Scalp Cooling Reduces Chemotherapy-Induced Hair Loss

Breast cancer trial proves benefits of scalp cooling

The first prospective randomized scalp cooling trial in the world has revealed that the Orbis Paxman Hair Loss Prevention System (OPHLPS) — which works by reducing the temperature of the scalp a few degrees immediately before, during and after chemotherapy — is highly effective for preserving hair in women receiving neoadjuvant or adjuvant chemotherapy for early-stage breast cancer. The OPHLPS was so effective at reducing the incidence of chemotherapy-induced alopecia that the trial was halted early upon interim analysis. The results, including efficacy and safety data, were presented at the 2016 San Antonio Breast Cancer Symposium on Dec. 9.

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The Scalp Cooling Alopecia Prevention Trial (SCALP)

All the patients in the trial had stage I or II breast cancer and underwent anthracycline or taxane-based chemotherapy for at least four cycles. “The interim results revealed that 48 of 95 patients in the intervention group, or 50.5 percent were able to preserve their hair, while none of the 47 patients in the control group kept their hair,” said one of the investigators, Jame Abraham, MD, Director of Cleveland Clinic Cancer Center’s Breast Oncology Program, and Co-Director of the Comprehensive Breast Cancer Program. In the trial, hair preservation was defined as CTCAE 4 (Common Terminology Criteria for Adverse Events, version 4) alopecia that did not reach grade 2.

“Hair loss is a very important concern for women undergoing chemotherapy, and scalp cooling offers a very viable option for them to help preserve their hair,” Dr. Abraham says. “Women with breast cancer consider alopecia as one of the most severe and distressing side effects of chemotherapy. It can have a huge psychological impact on patients.” Patients were randomized in a 2:1 ratio to scalp cooling or no scalp cooling. Women included for study had no history of migraine headaches. During the trial, women who were treated with scalp cooling wore a cap or helmet with circulating cooling fluid for half an hour before chemotherapy, during chemotherapy administration, and for 90 minutes after the completion of chemotherapy. Patients in the control group did not wear any cap before, during or after their treatment. The interim results of the trial revealed that there were no serious adverse events, and all adverse events were grade 1 and 2, and included side effects such as chills, headache and nausea.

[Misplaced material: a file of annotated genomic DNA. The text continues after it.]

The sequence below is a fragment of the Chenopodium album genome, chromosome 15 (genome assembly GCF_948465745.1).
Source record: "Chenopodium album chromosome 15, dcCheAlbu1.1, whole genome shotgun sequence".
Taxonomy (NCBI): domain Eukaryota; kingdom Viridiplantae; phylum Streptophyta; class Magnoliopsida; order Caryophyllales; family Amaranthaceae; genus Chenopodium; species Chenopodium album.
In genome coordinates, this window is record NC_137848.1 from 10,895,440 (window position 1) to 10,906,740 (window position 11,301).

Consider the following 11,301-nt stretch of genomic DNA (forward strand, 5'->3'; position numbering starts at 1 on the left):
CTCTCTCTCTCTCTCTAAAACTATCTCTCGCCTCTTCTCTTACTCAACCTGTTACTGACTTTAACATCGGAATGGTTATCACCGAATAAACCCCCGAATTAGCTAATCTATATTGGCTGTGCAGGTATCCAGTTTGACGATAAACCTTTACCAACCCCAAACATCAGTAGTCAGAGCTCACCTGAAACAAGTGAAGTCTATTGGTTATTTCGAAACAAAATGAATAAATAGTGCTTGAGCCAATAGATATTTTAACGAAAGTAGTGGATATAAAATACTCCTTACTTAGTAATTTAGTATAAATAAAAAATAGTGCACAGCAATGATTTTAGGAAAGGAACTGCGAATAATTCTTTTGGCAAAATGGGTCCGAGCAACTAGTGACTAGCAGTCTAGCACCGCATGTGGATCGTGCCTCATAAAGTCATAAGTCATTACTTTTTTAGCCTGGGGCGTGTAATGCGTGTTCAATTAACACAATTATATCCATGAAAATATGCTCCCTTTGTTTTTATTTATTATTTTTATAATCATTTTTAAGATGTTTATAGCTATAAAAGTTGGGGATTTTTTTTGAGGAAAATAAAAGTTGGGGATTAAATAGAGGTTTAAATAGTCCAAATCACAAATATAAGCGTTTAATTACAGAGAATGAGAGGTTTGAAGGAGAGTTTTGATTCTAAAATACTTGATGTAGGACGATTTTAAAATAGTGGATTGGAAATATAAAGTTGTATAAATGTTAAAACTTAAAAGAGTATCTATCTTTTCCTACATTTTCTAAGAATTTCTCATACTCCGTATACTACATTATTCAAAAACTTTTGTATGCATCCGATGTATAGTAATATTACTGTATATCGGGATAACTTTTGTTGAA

Secondary endpoints in the trial were wig or scarf use and quality of life as assessed by the EORTC, QLG-30, HADS and BIS questionnaires. Among the women in the intervention group, 54 percent wore wigs or head wraps after receiving the scalp cooling treatment, while 100 percent in the control group used wigs or head wraps. Quality of life data also showed greater benefits for the intervention group than for women in the control group.

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Why scalp cooling works

The hair loss prevention system in this study uses cooling fluid to keep the helmet and scalp cold, causing cutaneous vasoconstriction, also potentially resulting in reduced biochemical activity. This may help reduce cellular uptake of the agents and/or decrease susceptibility of hair follicles to chemotherapy-induced damage. Hair follicles in the growth phase are sensitive to chemotherapy, resulting in alopecia approximately two weeks after treatment begins. Effectiveness of scalp cooling for hair preservation varies by chemotherapy type and dose, and some evidence also suggests by the degree and duration of cooling.

Researchers with the scalp cooling trial planned to enroll 235 patients in the intervention and control groups of the trial, but an interim analysis was planned after 95 patients in the scalp cooling group completed treatment, and 45 patients in the control group were evaluated. Study participants will be followed for five years to assess time to first recurrence, overall survival, site of first recurrence and incidence of isolated scalp metastases. One of the concern with scalp cooling is the potential for increased rate of scalp metastases, but the risk for this complication has been low in previous studies — less than 2.5 percent. Previous studies have not found a difference in survival between women with breast cancer who received scalp cooling and those who did not.

Regulatory filing on the horizon

The results of the trial will be submitted to the FDA by the Paxman company, makers of the OPHLS, as a treatment for chemotherapy-induced hair loss in breast cancer patients. In a statement announcing the results of the study and the FDA application, spokespersons for the Paxman company said: “The San Antonio Breast Cancer Symposium is the ideal venue for the debut of this research, and we are thrilled to see such promising results. We look forward to hearing from the FDA regarding filing, and will be working hard to achieve the next step on bringing this technology to clinics.”

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Update April 20, 2017: The FDA has now approved this device.